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One step back

The community meal our church hosts--a modest operation that serves four free meals a week to about 50 guests--has recently lost its main source of donations. For several years, we've received big boxes of discarded produce--lettuce, peppers, asparagus, chiles, tomatoes, potatoes, whatever was being gleaned from the store shelves--from our local chain grocery. A new manager decided to end this practice.

The loss is devastating. For one thing, our community has only one grocery store. We can't just go down the street to another one and ask its manager to help us. For another thing, the fruits and vegetables that we used as a basis for our menus were the only fresh produce that many of our guests ate each week.

After taking what we needed for our menus, we put the remaining boxes in the hallway for people to "shop." Over and over again, we heard people say, "Oh, green beans. I love fresh green beans. I never buy them for myself because they are too expensive." At the end of the day, we sent the remaining vegetables on to a local farm for goat and chicken feed.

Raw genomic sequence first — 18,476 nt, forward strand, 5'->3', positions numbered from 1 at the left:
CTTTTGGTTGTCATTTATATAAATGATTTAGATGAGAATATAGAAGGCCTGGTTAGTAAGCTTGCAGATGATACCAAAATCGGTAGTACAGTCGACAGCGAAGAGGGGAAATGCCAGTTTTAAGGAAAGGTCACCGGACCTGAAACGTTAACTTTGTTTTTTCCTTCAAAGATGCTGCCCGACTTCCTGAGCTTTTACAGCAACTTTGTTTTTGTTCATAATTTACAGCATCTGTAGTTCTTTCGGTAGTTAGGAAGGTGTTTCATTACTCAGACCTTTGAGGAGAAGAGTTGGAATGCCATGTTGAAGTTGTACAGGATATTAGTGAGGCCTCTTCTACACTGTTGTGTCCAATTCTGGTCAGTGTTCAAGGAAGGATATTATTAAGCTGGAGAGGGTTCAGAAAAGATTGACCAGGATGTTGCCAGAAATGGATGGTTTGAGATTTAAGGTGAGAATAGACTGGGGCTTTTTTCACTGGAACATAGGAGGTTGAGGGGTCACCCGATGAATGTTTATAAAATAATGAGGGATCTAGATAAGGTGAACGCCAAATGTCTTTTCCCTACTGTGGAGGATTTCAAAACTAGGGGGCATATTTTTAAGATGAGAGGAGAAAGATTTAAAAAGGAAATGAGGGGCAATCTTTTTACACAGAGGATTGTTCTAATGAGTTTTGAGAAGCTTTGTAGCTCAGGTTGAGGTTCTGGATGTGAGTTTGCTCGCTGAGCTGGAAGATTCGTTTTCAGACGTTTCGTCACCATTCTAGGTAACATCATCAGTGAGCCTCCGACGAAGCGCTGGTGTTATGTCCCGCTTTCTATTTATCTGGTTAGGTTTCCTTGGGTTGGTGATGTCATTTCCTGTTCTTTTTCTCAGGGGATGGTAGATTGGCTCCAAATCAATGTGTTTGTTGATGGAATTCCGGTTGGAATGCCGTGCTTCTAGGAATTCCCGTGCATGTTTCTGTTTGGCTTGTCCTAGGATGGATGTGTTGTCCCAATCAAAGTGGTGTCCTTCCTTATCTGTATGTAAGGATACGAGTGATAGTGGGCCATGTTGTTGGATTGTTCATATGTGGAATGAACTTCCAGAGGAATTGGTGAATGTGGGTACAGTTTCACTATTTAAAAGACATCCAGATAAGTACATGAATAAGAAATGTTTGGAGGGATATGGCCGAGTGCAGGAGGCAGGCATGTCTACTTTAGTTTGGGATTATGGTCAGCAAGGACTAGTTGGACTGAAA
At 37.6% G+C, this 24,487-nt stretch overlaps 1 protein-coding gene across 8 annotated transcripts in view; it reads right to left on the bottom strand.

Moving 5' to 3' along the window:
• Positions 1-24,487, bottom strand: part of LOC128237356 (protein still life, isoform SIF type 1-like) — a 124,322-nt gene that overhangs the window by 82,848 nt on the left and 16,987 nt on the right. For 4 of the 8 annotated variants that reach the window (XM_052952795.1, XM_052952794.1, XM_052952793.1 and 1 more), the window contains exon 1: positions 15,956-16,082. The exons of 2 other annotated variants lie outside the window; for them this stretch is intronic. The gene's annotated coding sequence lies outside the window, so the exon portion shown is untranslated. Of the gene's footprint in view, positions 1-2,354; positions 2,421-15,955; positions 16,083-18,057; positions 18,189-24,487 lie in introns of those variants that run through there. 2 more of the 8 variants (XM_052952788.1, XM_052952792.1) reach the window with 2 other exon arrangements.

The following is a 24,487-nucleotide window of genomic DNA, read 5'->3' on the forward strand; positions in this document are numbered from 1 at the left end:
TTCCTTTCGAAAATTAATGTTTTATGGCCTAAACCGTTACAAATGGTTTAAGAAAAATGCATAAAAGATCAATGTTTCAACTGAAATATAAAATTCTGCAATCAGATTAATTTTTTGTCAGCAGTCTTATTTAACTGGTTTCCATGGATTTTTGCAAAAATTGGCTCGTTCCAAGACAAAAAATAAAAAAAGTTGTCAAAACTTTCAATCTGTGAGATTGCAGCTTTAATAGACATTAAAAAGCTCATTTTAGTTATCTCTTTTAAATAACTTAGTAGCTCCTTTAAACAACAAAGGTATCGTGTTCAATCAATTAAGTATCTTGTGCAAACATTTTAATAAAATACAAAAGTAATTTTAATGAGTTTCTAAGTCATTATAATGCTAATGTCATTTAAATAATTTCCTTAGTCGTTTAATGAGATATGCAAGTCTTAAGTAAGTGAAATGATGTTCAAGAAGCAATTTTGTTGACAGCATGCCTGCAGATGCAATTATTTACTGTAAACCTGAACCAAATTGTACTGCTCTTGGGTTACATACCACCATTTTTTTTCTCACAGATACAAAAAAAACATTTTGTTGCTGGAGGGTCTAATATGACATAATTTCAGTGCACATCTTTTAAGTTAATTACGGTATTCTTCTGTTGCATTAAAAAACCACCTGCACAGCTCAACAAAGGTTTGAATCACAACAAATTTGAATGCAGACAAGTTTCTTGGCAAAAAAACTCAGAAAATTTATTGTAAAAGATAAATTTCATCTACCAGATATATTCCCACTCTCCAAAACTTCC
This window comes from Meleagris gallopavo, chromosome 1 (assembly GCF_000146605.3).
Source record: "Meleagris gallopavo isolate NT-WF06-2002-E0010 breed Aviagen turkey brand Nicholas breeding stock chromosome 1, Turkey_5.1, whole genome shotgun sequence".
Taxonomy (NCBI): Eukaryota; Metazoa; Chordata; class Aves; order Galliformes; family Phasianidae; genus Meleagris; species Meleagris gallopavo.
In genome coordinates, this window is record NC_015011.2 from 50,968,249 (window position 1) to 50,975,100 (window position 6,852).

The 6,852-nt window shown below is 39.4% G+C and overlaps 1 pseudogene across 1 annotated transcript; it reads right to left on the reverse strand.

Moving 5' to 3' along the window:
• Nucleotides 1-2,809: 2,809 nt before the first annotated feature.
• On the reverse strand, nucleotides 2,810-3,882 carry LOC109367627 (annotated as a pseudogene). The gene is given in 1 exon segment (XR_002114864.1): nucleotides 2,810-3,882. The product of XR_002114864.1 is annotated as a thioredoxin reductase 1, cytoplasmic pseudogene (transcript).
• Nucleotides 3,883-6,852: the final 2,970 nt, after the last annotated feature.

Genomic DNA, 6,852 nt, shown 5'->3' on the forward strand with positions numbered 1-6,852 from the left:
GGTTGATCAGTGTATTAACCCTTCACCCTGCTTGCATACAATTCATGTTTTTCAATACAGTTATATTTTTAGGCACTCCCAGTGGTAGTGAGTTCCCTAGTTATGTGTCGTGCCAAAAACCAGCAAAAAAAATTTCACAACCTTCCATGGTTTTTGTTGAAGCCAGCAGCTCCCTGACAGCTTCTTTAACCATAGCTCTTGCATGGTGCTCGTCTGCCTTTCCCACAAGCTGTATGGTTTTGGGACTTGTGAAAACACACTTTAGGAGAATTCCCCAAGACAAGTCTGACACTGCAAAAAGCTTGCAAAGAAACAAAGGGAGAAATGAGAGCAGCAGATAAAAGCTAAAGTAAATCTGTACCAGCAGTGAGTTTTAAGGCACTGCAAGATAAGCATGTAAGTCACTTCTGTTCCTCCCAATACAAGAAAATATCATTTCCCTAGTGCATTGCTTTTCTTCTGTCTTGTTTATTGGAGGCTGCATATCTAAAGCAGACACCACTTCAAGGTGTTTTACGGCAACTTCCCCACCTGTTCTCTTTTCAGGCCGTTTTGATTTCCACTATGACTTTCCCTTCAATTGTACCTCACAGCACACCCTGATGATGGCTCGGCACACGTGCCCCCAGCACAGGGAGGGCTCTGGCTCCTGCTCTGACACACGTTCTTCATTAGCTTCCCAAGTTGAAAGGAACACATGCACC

It wasn't a perfect system--there were frustrations and difficulties. But it was almost waste-free.

In a new book, food journalist Jonathan Bloom documents food waste from "farm to fork." He estimates that 40-50 percent of food produced in the United States is never eaten. Obviously, this amount of wasted food is a moral issue, a social issue and a religious issue. It goes far beyond one chain supermarket and one small community.

For a few years, however, we glimpsed what it might feel like to solve this problem. It is painful to watch our solution get dumped in the garbage.

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Approaching the new manager

Did anyone from the church approach the manager and explain the importance of the food donation and ask him to reconsider?

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